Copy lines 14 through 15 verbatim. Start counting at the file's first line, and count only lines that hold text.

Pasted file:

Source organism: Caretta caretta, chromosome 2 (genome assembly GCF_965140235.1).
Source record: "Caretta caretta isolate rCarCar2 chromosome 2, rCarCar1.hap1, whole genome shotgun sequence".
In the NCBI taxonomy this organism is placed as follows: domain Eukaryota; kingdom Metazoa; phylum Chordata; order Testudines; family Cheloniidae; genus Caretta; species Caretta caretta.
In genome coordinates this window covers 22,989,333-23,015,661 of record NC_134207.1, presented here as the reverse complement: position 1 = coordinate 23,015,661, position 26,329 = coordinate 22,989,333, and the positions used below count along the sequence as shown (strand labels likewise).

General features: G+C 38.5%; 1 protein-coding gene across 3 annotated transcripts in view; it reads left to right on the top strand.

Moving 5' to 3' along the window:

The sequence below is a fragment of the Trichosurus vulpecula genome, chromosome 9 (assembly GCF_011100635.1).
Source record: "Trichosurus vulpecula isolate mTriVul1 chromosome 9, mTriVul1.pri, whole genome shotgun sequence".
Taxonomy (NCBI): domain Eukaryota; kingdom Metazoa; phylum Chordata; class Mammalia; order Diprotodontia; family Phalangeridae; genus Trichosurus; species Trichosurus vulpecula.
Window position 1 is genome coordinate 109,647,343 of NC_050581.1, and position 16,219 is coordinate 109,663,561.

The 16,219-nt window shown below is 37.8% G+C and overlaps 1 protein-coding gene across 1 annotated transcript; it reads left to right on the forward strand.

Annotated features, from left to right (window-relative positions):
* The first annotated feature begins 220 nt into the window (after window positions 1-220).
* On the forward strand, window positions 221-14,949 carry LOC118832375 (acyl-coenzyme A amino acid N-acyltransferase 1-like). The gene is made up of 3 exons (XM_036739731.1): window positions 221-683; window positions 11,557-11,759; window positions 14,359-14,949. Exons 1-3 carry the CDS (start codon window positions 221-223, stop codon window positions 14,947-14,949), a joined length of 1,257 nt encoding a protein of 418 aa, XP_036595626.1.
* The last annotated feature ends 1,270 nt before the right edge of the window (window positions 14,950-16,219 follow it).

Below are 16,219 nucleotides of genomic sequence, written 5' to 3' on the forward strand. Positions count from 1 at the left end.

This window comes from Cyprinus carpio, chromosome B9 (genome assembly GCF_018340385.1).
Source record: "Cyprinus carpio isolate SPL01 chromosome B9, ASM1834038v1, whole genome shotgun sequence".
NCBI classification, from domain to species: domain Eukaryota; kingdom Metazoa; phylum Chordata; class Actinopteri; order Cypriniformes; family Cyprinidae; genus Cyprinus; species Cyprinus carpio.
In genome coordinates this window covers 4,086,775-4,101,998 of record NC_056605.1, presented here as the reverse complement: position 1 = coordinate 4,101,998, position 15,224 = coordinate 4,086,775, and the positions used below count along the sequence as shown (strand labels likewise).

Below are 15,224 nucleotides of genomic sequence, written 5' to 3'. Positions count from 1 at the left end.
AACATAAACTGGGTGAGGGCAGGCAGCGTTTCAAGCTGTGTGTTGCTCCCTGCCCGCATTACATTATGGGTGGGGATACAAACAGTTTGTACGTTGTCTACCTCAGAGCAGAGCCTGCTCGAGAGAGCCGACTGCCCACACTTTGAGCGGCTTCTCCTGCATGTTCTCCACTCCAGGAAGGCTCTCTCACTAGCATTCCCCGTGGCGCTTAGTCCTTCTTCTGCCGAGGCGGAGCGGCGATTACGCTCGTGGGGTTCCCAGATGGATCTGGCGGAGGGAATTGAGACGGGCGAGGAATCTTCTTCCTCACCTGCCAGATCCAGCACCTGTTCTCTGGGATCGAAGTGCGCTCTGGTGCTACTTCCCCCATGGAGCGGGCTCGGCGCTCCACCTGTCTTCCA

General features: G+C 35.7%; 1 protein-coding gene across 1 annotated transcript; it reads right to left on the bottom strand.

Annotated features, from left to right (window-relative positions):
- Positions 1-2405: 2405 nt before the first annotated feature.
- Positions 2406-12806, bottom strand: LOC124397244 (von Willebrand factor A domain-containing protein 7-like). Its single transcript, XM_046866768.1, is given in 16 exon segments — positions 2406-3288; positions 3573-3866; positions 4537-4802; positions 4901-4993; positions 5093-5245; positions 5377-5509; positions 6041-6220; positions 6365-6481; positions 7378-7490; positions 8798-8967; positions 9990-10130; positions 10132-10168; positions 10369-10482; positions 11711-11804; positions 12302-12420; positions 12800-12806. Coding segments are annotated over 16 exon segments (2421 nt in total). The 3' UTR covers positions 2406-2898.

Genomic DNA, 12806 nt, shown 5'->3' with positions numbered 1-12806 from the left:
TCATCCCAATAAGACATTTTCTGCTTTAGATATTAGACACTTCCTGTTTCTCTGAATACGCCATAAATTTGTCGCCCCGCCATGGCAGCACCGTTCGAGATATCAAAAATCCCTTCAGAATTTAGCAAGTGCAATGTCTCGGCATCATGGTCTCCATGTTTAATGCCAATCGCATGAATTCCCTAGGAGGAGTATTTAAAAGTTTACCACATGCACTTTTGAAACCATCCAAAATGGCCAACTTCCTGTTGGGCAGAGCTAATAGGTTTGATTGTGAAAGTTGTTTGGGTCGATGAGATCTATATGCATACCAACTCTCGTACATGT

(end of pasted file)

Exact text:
* On the forward strand, window positions 221-14,949 carry LOC118832375 (acyl-coenzyme A amino acid N-acyltransferase 1-like). The gene is made up of 3 exons (XM_036739731.1): window positions 221-683; window positions 11,557-11,759; window positions 14,359-14,949. Exons 1-3 carry the CDS (start codon window positions 221-223, stop codon window positions 14,947-14,949), a joined length of 1,257 nt encoding a protein of 418 aa, XP_036595626.1.
* The last annotated feature ends 1,270 nt before the right edge of the window (window positions 14,950-16,219 follow it).